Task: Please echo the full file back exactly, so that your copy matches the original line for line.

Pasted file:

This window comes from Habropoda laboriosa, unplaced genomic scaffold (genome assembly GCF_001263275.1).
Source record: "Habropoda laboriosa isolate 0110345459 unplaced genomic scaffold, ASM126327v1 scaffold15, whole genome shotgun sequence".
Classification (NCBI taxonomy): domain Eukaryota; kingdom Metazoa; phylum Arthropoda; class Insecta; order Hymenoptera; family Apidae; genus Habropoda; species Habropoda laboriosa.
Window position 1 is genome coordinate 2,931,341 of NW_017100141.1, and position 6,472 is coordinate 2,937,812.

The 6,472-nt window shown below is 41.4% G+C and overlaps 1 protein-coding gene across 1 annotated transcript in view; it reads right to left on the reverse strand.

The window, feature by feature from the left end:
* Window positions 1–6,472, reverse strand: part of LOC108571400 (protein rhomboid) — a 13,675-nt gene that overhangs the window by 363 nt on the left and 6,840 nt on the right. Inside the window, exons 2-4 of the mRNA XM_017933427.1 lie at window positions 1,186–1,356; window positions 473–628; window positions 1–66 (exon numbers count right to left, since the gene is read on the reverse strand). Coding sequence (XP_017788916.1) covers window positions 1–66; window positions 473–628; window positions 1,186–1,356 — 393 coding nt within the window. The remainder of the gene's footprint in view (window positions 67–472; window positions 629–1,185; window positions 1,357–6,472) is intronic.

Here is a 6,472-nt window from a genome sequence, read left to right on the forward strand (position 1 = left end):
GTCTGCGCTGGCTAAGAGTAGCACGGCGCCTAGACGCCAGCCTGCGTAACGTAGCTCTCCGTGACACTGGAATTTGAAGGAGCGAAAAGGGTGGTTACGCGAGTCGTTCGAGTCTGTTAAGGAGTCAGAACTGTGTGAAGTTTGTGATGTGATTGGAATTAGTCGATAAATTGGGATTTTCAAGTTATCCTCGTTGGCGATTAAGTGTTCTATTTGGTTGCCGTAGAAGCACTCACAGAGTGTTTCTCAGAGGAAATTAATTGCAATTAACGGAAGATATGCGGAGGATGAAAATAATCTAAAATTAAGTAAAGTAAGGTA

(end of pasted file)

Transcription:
This window comes from Habropoda laboriosa, unplaced genomic scaffold (genome assembly GCF_001263275.1).
Source record: "Habropoda laboriosa isolate 0110345459 unplaced genomic scaffold, ASM126327v1 scaffold15, whole genome shotgun sequence".
Classification (NCBI taxonomy): domain Eukaryota; kingdom Metazoa; phylum Arthropoda; class Insecta; order Hymenoptera; family Apidae; genus Habropoda; species Habropoda laboriosa.
Window position 1 is genome coordinate 2,931,341 of NW_017100141.1, and position 6,472 is coordinate 2,937,812.

The 6,472-nt window shown below is 41.4% G+C and overlaps 1 protein-coding gene across 1 annotated transcript in view; it reads right to left on the reverse strand.

The window, feature by feature from the left end:
* Window positions 1–6,472, reverse strand: part of LOC108571400 (protein rhomboid) — a 13,675-nt gene that overhangs the window by 363 nt on the left and 6,840 nt on the right. Inside the window, exons 2-4 of the mRNA XM_017933427.1 lie at window positions 1,186–1,356; window positions 473–628; window positions 1–66 (exon numbers count right to left, since the gene is read on the reverse strand). Coding sequence (XP_017788916.1) covers window positions 1–66; window positions 473–628; window positions 1,186–1,356 — 393 coding nt within the window. The remainder of the gene's footprint in view (window positions 67–472; window positions 629–1,185; window positions 1,357–6,472) is intronic.

Here is a 6,472-nt window from a genome sequence, read left to right on the forward strand (position 1 = left end):
GTCTGCGCTGGCTAAGAGTAGCACGGCGCCTAGACGCCAGCCTGCGTAACGTAGCTCTCCGTGACACTGGAATTTGAAGGAGCGAAAAGGGTGGTTACGCGAGTCGTTCGAGTCTGTTAAGGAGTCAGAACTGTGTGAAGTTTGTGATGTGATTGGAATTAGTCGATAAATTGGGATTTTCAAGTTATCCTCGTTGGCGATTAAGTGTTCTATTTGGTTGCCGTAGAAGCACTCACAGAGTGTTTCTCAGAGGAAATTAATTGCAATTAACGGAAGATATGCGGAGGATGAAAATAATCTAAAATTAAGTAAAGTAAGGTA